Academic ranks (Portugal and Brazil)

Academic ranks in Portugal and Brazil are the titles, relative importance and power of professors, researchers, and administrative personnel held in academia.


In Romance languages (spoken in Portugal, France, Italy, Romania and Spanish- and Portuguese-speaking Latin AmericaIbero-America), the term "professor" and "teacher" translate the same ("professor" / "professeur" / "professore" / "profesor") thus it is used for anyone teaching at a school (grade/elementary, middle, and high school), institute, technical school, vocational school, college or university, regardless of the level of the subject matter taught or the level or ages of students. However, one who teaches at a university is specifically called "professor universitário" ("university professor"), although it is also common to call university professors just "professor".

As subtypes of professors the following are distinguished:


Both professor associado and professor auxiliar may have Agregação, an extra degree mandatory to all applicants to the rank of professor catedrático which one can apply to usually years after the PhD (similar to the French Habilitation à Diriger des Recherches). Agregação is a two-day exam based on curriculum vitae evaluation and a public lecture, where the candidate is evaluated by secret vote by a large number of other full professors, in which the professors insert a white or a black sphere into a bag according to his or her decision.

The three ranks of professors may also be held by invited professors, according to the rank, from outside the university.

Portuguese universities still have a few other teaching staff in two ranks not holding a PhD. These two ranks were extinguished in 2009 and will vanish after all the ongoing contracts terminate in the next few years.


Federal level

Academic ranks in the federal universities have been updated slightly over the years via new legislation. Since 2013, ranks are organized in five classes, containing up to four levels each:[1][2]

Federal university professors are public servants and as such acquire tenure automatically after an initial three-year probationary period (Portuguese: estágio probatório; see also Brazilian Civil Service#Tenure).[5] Salary is pre-determined for each class/level combination, increasing with rank advancement,[6][7] and includes a thirteenth salary.[8][9] Federal university professors are also entitled to 45-day annual leave,[10][11] compensated one-third higher than the normal salary.[12] Hiring is done through a civil service entrance examination open to anyone eligible – though normally in Portuguese, which represents a challenge for internationals[13]– and normally leads to the bottom rank (class A, level 1).[14][15]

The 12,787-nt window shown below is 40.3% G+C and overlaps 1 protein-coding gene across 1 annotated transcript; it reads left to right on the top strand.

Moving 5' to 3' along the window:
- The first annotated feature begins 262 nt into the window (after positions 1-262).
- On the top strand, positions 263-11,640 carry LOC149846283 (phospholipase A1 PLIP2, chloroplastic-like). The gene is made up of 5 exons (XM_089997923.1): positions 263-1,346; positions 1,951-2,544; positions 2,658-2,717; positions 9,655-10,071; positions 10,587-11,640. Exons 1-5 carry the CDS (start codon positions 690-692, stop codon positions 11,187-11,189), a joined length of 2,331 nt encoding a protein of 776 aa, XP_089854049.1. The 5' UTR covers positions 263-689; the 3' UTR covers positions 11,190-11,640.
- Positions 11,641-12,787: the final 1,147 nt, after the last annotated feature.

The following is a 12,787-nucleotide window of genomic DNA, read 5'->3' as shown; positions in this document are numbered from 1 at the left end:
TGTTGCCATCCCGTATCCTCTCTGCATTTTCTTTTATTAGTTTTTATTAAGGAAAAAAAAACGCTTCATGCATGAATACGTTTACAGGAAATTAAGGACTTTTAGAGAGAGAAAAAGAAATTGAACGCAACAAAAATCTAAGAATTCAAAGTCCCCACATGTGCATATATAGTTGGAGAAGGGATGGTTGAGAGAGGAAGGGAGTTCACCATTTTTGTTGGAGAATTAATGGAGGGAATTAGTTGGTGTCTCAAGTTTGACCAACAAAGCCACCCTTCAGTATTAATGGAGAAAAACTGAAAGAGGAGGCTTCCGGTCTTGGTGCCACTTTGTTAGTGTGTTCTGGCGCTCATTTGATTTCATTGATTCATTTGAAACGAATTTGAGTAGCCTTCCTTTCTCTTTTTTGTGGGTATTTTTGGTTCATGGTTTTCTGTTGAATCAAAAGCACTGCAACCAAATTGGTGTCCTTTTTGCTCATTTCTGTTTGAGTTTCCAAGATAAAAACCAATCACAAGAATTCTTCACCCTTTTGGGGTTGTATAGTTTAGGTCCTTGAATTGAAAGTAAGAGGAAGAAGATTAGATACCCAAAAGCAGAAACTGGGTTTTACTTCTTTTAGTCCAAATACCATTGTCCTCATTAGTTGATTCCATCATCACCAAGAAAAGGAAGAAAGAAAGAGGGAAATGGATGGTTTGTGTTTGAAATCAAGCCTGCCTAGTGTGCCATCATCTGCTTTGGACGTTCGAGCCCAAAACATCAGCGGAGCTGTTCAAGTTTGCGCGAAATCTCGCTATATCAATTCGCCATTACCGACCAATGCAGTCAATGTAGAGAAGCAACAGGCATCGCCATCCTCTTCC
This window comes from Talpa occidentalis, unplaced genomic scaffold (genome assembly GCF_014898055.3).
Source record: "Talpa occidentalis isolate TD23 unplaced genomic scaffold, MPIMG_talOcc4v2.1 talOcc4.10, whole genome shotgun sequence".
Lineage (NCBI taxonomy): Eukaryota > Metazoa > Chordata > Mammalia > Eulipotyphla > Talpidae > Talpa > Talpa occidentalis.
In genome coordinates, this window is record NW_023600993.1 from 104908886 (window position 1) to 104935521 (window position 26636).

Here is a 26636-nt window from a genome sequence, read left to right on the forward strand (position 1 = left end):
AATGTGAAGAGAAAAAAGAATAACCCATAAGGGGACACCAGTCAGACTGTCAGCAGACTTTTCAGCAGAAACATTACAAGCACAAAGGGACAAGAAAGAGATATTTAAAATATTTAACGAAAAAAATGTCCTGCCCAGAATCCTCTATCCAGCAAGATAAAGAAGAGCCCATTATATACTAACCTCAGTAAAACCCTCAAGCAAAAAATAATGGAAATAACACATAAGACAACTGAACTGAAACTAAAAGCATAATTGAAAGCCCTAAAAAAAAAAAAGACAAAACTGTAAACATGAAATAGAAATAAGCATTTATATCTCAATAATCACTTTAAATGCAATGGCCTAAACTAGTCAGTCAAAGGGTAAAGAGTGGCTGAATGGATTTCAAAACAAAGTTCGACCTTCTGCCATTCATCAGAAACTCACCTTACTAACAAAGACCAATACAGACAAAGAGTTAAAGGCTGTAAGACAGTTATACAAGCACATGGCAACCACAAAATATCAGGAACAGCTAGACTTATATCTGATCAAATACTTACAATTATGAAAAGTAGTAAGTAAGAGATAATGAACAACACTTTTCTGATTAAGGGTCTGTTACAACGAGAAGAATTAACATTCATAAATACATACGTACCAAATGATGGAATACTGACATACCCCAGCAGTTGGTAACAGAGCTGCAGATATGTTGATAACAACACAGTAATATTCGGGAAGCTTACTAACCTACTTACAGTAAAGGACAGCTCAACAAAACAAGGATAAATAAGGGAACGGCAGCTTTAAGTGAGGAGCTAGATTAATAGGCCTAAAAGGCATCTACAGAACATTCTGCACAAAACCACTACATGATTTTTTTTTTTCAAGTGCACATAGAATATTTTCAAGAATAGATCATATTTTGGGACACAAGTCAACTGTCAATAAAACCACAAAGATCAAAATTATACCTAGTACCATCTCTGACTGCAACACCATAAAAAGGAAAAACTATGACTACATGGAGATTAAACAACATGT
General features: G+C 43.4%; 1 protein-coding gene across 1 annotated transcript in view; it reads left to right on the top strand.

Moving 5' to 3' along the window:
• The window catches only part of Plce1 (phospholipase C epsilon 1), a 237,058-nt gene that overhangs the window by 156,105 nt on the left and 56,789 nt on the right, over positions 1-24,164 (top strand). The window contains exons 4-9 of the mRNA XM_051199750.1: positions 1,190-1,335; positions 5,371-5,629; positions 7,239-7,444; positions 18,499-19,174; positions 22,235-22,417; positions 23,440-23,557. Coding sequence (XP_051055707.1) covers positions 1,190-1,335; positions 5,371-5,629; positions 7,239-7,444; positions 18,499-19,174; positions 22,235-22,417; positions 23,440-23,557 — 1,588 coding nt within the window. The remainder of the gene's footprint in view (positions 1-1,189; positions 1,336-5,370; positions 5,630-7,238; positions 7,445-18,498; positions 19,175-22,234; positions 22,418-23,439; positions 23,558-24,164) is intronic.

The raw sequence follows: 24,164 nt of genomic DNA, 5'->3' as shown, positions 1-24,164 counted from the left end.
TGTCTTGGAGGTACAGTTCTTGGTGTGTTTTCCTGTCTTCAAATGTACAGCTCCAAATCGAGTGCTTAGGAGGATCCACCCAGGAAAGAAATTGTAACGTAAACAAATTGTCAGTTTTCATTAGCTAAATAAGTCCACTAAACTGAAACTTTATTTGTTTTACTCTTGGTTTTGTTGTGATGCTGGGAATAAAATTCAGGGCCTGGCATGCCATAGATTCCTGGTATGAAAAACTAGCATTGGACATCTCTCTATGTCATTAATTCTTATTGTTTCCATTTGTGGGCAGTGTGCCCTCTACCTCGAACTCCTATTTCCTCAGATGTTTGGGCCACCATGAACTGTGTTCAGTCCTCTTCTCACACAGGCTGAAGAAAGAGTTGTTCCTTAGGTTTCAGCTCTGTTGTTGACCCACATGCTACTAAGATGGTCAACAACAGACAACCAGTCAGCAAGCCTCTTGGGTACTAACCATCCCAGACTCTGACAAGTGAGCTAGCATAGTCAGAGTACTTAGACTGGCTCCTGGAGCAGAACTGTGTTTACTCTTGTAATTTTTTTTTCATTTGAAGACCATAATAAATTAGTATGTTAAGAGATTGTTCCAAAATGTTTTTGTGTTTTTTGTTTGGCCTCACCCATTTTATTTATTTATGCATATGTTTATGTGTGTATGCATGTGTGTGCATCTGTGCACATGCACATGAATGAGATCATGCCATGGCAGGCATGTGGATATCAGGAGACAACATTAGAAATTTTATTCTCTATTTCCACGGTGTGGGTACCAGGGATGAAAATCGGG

Career advancement is achieved through progression across levels of a given class and promotion across different classes, with each step normally requiring two years of service plus approval in a performance evaluation (internal to the university).[16][17] Faculty may expedite promotion upon tenuring (3-year probation) thus advancing to the first level of class B or class C if they are holders of the required degrees (master's or PhD, respectively).[18][19] Advancement to the top rank (class E) requires additionally either a type of Habilitation (defense of an original thesis) or approval of a written document (Portuguese: memorial) describing the applicant's professional achievements (in teaching, research, outreach, and academic administration); the evaluation process in this case is carried out by a special commission made of at least 75% of members external to the applicant's own university.[16][17]

State level

At São Paulo state universities, the academic rank system is as follows:


More recently academic posts for researchers that do not necessarily involve teaching have appeared.


  1. Anexo I.a, Lei No. 12863 of 24 September 2013 (in Portuguese)
  2. Anexo I.a, Lei No. 12772 of 28 December 2012 (in Portuguese)
  3. "Significado de "adjunto"". Michaelis Dicionário de Inglês Online (in Portuguese). Editora Melhoramentos. 2009.
  4. Rubens Ramos (25 July 2012). "Análise da Proposta do Governo, Parte 2: Os Salários" (in Portuguese).
  5. Article 41, Constitution of the Federative Republic of Brazil, 1988
  6. Article 16, Lei No. 12863 of 24 September 2013 (in Portuguese)
  7. Article 16, Lei No. 12772 of 28 December 2012 (in Portuguese)
  8. Lei No. 4090 of 13 July 1962 (in Portuguese)
  9. Lei No. 4749 of 12 August 1965 (in Portuguese)
  10. Article 36, Lei No. 12863 of 24 September 2013 (in Portuguese)
  11. Article 36, Lei No. 12772 of 28 December 2012 (in Portuguese)
  12. Article 7, Constitution of the Federative Republic of Brazil, 1988
  13. Andrew Downie (4 September 2010). "Brazilian Universities Find Challenges in Internationalization". The Chronicle of Higher Education.
  14. Article 8, Lei No. 12863 of 24 September 2013 (in Portuguese)
  15. Article 8, Lei No. 12772 of 28 December 2012 (in Portuguese)
  16. 1 2 Article 12, Lei No. 12863 of 24 September 2013 (in Portuguese)
  17. 1 2 Article 12, Lei No. 12772 of 28 December 2012 (in Portuguese)
  18. Article 13, Lei No. 12863 of 24 September 2013 (in Portuguese)
  19. Article 13, Lei No. 12772 of 28 December 2012 (in Portuguese)
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